More lenses for less money! I picked up the 23mm 1.4 (35mm equivalent), 56mm 1.2 (85mm equivalent), and 60mm macro (90mm equivalent). Some of the lenses cost only half as much as their Nikon counterparts.
There is an option to use an electronic shutter for taking photos without the shutter click, which is great for weddings and other intimate moments where a camera sound can be intrusive. This is something I’ve never been able to do before, except on my iPhone.
AND, after all the buying and selling of old gear, I’m still going to come out on top with a few extra thousand dollars in my bank account. Hello plane tickets, so nice to see you.
There are definitely things I’ll miss about the Nikon D800:
Dual card slots, snappier autofocus, higher iso tolerance, the video capabilities.
…and some things I won’t miss:
The weight, the large file sizes and slower load times, the more expensive accessories and lenses.
So I’m waving a a fond farewell to gear that has served me well, and looking forward to getting to know this new system even better.
The quick and small X-T1 paired with my iPhone 6 plus for video are a dynamic duo that will help me get the shots I want published quickly and beautifully. The smaller size of the Fuji means I’m always carrying it with me, increasing my use and ultimately (hopefully) making me a better photographer.
I switched systems because I wanted to. Sometimes its nice to make a change. Learn a new system, take a risk.
This was the right choice for my scenario, and people can talk about the pros and cons about purchasing new and different equipment until they’re blue in the face and there’s no air left on earth (I’ve seen it – I used to work in a camera store).
This is not meant to be a comparison of all the technical minute differences between the two. There are lots of websites (like DPReview) where you can do that.
If you’re thinking of making a change in your gear, what I do recommend is not dwelling on it for too long. Think about the differences for a little while, but don’t drive yourself crazy.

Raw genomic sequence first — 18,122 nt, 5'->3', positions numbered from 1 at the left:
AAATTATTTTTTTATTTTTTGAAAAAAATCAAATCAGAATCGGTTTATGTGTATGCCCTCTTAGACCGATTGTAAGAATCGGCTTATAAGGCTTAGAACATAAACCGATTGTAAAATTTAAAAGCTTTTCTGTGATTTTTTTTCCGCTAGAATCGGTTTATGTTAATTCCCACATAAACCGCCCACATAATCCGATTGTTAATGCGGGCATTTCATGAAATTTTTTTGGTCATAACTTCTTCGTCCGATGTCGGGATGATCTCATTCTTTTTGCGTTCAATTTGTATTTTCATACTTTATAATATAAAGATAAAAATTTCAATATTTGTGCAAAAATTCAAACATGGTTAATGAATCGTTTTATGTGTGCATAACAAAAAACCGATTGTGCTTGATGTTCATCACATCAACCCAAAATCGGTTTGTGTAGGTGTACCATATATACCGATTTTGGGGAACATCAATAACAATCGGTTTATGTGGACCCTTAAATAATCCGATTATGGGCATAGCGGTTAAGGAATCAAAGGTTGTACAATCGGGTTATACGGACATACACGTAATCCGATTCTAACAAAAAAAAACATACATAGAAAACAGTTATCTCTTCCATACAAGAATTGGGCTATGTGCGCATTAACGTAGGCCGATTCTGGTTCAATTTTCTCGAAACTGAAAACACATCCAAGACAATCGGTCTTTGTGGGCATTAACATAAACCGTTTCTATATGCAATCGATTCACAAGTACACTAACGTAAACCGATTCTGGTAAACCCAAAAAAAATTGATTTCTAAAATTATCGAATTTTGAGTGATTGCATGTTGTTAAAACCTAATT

When I used to work at the camera store, people would come in all the time with printouts and lists, comparing cameras’ abilities, and would slow themselves down by thinking that they had to choose the ‘perfect’ camera. They would really stress and suffer over it.
There is no such thing as the perfect camera. It’s a wild goose chase, an objet petit a, the holy grail, a fantasy.
Gear is such a small part of what we do. Photography is and will always be, more about the relationship between the subject and the photographer than the gear you’re shooting with. A talented photographer will do more with an iPhone than a talentless photographer will do with the most expensive setup.
I’m really excited to have made this choice for myself, and I’m posting this in case anyone else having similar thoughts might find my anecdote useful.
Has anyone else ever made a big gear switch? Maybe something that surprised people? Please share your camera stories in the comments below.
p.s. all images in this post were taken by me with the Fuji X-T1, except the featured image. For the featured image, I took a picture of each with the opposite camera, and then put them together in Photoshop. Tricks!
p.p.s. Fuji does not endorse me in any way, and I paid for everything myself. That being said, I would love to work with them in the future!